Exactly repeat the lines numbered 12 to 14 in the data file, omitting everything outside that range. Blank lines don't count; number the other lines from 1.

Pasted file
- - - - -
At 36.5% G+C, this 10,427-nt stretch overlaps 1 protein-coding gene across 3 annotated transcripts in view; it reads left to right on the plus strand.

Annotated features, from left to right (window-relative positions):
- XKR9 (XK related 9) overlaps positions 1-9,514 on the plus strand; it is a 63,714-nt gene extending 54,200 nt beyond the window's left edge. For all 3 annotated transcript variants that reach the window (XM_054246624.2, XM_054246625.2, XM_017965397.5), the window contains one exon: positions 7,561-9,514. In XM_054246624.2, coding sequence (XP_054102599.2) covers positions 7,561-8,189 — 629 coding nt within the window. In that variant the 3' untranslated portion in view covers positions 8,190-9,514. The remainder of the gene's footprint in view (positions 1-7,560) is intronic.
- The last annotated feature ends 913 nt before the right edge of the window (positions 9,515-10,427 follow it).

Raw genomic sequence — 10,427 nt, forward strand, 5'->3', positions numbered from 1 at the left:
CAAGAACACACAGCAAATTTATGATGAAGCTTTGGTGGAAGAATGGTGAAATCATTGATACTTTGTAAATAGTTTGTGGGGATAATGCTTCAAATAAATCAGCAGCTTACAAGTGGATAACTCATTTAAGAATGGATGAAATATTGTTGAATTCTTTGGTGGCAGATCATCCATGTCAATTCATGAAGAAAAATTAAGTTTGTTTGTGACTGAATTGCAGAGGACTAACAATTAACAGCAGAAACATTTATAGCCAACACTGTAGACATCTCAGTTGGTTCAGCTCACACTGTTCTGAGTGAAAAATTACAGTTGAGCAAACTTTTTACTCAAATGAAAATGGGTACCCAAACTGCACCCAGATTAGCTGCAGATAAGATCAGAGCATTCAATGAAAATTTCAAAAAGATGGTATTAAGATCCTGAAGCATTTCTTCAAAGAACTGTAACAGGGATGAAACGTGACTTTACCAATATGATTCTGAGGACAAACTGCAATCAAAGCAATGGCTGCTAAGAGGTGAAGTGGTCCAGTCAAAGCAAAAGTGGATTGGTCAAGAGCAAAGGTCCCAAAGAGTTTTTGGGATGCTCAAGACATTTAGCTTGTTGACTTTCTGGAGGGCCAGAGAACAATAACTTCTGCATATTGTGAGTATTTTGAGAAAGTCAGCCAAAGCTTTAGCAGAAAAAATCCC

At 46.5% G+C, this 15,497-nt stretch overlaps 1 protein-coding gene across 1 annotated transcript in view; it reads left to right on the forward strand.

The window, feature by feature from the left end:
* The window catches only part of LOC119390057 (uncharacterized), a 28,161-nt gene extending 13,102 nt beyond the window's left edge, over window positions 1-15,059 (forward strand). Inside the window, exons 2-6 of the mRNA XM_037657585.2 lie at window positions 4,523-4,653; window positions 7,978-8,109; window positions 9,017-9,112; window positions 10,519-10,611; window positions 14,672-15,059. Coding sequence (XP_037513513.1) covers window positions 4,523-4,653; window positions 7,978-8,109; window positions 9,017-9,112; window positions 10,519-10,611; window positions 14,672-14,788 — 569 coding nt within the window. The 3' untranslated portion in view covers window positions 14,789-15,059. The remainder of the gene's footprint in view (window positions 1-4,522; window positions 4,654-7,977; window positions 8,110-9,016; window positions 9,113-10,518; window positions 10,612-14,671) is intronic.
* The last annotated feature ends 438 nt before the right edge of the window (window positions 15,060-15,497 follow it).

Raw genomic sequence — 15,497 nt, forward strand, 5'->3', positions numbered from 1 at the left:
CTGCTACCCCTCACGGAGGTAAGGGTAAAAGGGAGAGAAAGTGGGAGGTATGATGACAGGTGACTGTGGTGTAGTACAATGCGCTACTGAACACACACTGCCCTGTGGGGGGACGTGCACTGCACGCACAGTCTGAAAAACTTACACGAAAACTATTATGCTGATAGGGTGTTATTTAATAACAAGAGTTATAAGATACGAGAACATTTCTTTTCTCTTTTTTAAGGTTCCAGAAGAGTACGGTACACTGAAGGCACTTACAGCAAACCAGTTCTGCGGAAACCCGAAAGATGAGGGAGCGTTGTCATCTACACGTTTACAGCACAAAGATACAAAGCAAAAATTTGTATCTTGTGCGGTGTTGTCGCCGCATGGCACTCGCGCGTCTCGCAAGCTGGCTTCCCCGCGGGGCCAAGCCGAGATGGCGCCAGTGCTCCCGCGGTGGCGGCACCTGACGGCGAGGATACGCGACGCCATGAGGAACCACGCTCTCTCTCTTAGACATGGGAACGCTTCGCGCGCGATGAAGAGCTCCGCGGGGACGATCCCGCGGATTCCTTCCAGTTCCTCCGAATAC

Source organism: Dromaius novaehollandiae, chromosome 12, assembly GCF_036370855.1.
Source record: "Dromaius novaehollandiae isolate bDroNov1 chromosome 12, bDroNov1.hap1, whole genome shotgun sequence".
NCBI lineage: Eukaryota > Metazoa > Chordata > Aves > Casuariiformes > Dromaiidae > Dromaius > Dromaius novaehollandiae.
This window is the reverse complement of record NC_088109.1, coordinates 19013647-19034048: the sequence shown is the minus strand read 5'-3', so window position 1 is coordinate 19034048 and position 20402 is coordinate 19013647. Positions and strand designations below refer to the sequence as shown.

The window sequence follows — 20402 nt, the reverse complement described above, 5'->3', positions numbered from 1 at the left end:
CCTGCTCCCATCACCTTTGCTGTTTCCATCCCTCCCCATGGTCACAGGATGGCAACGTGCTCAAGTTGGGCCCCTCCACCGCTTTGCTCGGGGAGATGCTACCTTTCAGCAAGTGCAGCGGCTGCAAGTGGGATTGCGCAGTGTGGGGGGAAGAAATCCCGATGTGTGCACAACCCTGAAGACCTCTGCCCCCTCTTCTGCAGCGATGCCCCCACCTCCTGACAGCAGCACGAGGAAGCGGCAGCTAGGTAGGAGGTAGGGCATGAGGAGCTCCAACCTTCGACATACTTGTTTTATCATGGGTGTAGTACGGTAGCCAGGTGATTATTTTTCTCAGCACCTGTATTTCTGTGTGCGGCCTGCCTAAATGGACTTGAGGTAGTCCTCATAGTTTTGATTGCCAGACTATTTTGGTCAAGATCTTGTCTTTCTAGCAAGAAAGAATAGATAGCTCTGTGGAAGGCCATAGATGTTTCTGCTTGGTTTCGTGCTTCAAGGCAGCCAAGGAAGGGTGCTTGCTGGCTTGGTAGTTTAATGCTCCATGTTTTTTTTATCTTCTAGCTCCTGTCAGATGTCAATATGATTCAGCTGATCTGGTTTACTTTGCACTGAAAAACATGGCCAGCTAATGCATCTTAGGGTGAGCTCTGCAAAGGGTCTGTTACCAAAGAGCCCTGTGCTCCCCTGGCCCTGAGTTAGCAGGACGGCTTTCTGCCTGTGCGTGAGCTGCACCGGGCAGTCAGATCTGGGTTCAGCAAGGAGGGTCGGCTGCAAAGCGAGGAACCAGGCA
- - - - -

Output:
CTGCTACCCCTCACGGAGGTAAGGGTAAAAGGGAGAGAAAGTGGGAGGTATGATGACAGGTGACTGTGGTGTAGTACAATGCGCTACTGAACACACACTGCCCTGTGGGGGGACGTGCACTGCACGCACAGTCTGAAAAACTTACACGAAAACTATTATGCTGATAGGGTGTTATTTAATAACAAGAGTTATAAGATACGAGAACATTTCTTTTCTCTTTTTTAAGGTTCCAGAAGAGTACGGTACACTGAAGGCACTTACAGCAAACCAGTTCTGCGGAAACCCGAAAGATGAGGGAGCGTTGTCATCTACACGTTTACAGCACAAAGATACAAAGCAAAAATTTGTATCTTGTGCGGTGTTGTCGCCGCATGGCACTCGCGCGTCTCGCAAGCTGGCTTCCCCGCGGGGCCAAGCCGAGATGGCGCCAGTGCTCCCGCGGTGGCGGCACCTGACGGCGAGGATACGCGACGCCATGAGGAACCACGCTCTCTCTCTTAGACATGGGAACGCTTCGCGCGCGATGAAGAGCTCCGCGGGGACGATCCCGCGGATTCCTTCCAGTTCCTCCGAATAC

Source organism: Dromaius novaehollandiae, chromosome 12, assembly GCF_036370855.1.
Source record: "Dromaius novaehollandiae isolate bDroNov1 chromosome 12, bDroNov1.hap1, whole genome shotgun sequence".